Another key issue is whether the researchers' criteria for high-quality studies and their emphasis on blinded interviewers were appropriate.
Thun also says some important studies have not yet been published, such as the combined results from Interphone, a large study of cell-phone use and brain tumors being done in 13 countries under the supervision of the International Agency for Research on Cancer (IARC, a part of the World Health Organization). According to a May 2009 note on the IARC website (http://www.iarc.fr/en/media-centre/iarcnews/2009/interphone_status.php), the results have already been submitted to a journal and should soon be available. This study has been criticized because the results reportedly show that cell-phone use is associated with lower, not higher, brain cancer risk, and because it was funded by the telecommunications industry. However, the greater use of cellular telephones among controls than cases probably reflects the lower participation rate among controls than cases (and a greater probability that controls who used cellular telephones would participate in the study). Although the study received funding from the telecommunication industry, oversight of the study was conducted by a committee of scientific experts who were independent of the industry.
A September 2009 meeting in Washington, DC, sponsored by the National Institute of Environmental Health Sciences, University of Pittsburgh, Environmental Health Trust (an organization devoted to researching environmental health risks) and several other organizations coincided with a Senate hearing on the topic, as well as a recent report on cell-phone safety by the Environmental Working Group. According to the report, concerns about cell-phone radiation exposure have prompted several countries, including Germany, Switzerland, Israel, United Kingdom, France, and Finland, to recommend limiting exposure to it, especially for children. This action was based on the Precautionary Principle and the widespread use of cellular telephones, rather than on scientific certainty. The report asks why the United States hasn't taken similar action.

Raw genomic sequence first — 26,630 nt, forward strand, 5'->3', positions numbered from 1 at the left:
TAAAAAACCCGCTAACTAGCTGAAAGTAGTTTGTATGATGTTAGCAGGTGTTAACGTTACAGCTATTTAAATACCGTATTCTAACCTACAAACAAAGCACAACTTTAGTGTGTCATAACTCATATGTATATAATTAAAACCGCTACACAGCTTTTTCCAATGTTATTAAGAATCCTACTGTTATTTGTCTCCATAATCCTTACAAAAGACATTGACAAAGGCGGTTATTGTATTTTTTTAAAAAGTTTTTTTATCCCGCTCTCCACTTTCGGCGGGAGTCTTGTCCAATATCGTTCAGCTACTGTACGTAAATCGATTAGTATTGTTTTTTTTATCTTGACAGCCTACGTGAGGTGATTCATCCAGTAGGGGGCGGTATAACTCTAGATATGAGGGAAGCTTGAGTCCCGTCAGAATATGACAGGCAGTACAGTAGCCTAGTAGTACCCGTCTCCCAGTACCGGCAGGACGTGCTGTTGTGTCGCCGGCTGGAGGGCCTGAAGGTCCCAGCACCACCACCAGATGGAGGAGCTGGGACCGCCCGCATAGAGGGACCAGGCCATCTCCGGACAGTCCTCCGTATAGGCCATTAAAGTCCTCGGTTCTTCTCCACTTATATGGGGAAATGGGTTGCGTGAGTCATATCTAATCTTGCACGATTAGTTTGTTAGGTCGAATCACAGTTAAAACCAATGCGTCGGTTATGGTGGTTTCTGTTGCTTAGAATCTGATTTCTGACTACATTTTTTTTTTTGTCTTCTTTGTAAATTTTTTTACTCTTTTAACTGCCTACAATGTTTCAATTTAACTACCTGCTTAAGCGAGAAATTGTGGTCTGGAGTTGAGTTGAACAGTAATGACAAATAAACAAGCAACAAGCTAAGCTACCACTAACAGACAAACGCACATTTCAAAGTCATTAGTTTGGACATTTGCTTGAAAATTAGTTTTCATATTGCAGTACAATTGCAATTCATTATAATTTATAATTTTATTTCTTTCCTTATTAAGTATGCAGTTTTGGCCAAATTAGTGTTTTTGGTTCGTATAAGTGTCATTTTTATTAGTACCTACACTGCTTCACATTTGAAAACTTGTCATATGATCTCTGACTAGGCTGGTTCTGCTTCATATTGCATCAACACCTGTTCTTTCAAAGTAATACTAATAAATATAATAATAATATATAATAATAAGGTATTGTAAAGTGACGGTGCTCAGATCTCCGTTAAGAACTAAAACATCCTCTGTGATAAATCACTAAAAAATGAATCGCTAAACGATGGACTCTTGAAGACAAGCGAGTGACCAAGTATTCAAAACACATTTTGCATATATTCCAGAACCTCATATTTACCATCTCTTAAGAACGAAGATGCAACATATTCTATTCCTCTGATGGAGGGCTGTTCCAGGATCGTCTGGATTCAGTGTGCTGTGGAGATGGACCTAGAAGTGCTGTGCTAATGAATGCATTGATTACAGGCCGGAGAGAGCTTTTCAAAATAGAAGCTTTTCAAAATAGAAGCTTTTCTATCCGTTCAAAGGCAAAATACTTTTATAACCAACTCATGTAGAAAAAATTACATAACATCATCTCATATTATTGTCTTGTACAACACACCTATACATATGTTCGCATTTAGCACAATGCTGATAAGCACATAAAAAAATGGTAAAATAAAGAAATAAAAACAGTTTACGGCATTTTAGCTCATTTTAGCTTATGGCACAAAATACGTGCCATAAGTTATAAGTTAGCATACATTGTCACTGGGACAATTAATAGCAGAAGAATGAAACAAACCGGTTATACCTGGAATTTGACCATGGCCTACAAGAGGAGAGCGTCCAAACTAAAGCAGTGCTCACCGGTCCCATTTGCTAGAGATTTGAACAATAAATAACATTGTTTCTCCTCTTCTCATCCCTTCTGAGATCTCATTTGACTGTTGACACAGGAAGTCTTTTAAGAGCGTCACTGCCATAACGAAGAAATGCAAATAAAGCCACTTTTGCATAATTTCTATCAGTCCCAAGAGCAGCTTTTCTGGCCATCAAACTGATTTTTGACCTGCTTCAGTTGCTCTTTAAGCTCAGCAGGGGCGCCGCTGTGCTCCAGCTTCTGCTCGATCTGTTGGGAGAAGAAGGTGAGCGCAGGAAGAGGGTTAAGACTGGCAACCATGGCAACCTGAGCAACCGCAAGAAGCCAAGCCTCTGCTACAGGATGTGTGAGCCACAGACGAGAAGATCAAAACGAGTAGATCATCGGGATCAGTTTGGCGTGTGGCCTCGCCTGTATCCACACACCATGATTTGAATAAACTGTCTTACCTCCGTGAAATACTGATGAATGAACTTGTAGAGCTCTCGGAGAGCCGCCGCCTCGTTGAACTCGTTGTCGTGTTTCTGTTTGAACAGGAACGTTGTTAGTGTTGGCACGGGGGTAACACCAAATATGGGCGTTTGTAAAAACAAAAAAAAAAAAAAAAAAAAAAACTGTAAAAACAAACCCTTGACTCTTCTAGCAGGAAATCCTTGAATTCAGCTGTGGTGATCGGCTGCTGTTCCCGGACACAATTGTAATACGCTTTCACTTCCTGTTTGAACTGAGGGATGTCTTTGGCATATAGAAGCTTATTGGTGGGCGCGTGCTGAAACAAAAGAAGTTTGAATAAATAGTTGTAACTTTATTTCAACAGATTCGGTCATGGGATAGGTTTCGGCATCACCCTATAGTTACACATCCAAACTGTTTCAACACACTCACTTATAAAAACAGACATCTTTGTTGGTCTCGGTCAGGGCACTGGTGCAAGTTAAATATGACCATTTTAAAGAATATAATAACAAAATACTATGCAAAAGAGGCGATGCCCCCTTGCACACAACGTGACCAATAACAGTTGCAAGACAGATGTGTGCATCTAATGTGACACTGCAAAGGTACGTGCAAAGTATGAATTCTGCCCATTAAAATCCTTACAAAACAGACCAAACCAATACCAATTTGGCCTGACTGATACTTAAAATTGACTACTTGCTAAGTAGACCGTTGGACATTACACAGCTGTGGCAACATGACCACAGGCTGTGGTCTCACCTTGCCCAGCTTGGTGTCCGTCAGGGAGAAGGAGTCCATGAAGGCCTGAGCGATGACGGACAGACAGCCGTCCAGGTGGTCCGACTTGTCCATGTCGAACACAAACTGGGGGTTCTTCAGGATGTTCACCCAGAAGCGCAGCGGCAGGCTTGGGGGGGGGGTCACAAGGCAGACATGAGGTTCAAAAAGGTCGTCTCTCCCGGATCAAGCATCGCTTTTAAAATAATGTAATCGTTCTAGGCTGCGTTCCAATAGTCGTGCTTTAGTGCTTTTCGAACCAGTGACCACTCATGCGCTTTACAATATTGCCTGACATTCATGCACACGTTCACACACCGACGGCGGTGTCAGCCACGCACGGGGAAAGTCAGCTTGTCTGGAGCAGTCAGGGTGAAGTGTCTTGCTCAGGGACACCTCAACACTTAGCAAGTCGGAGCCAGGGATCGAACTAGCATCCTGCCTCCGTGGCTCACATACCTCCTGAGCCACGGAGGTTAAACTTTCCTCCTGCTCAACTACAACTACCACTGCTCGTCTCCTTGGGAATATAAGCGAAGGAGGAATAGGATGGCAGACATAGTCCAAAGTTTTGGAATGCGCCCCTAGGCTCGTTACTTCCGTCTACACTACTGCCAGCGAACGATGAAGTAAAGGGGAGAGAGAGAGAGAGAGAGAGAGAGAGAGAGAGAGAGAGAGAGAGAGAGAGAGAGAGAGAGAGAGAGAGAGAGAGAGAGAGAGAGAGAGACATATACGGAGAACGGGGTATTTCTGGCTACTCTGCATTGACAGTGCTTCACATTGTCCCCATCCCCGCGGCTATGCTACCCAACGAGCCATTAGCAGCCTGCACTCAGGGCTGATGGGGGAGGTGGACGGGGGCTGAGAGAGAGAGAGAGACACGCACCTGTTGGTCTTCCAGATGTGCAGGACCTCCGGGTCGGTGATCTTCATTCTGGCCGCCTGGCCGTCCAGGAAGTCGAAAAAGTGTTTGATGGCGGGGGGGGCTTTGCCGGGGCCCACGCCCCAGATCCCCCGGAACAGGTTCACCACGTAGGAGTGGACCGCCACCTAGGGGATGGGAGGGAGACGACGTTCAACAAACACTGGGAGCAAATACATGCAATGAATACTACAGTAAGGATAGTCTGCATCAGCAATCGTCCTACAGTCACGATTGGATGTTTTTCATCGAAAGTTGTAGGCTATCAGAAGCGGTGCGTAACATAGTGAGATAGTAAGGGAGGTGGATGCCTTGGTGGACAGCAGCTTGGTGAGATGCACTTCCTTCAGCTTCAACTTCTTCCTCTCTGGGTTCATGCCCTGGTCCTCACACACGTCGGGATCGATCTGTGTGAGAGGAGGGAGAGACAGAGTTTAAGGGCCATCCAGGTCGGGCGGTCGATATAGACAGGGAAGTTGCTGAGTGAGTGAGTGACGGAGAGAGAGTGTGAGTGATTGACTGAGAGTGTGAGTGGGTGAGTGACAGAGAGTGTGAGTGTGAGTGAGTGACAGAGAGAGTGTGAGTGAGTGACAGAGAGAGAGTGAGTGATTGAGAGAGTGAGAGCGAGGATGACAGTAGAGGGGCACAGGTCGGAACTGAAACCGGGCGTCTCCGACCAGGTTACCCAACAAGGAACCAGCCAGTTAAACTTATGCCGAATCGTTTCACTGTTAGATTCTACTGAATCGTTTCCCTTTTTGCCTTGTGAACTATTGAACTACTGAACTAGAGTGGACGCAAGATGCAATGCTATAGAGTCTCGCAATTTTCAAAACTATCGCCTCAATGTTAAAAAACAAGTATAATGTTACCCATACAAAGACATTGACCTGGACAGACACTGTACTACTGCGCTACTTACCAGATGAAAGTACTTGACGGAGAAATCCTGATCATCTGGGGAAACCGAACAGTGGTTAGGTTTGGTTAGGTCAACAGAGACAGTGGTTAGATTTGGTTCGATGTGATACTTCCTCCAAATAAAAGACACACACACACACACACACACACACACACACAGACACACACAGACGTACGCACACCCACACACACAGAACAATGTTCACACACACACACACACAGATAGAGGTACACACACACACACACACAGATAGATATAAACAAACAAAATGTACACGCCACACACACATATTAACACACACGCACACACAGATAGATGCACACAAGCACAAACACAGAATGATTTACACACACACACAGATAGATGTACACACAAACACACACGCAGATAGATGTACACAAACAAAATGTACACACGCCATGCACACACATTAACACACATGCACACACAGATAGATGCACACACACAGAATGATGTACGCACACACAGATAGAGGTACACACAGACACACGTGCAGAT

One concern about cellular telephones is that the induction period for many carcinogens is long and that adverse effects on cancer may appear only after decades of follow-up. This does not explain why case-control studies in Sweden are reporting increased risk after 10–15 years of use. Another concern is that children may be more susceptible than adults. Current epidemiological data cannot dismiss these concerns, because of limited follow-up, especially for children. On the other hand, cellular telephones do not produce ionizing radiation, and the reports of other biological effects of cellular telephones that could effect carcinogenesis have yet to be replicated.
There is, as yet, no regulatory tradition in the United States to require product changes or recommend consumer behaviors based on weak scientific evidence. However, those who are concerned about exposure to electromagnetic fields from cellular telephones can virtually eliminate their exposure by using devices that place the telephone antenna further from their head and can limit use of cellular telephones by their children. 1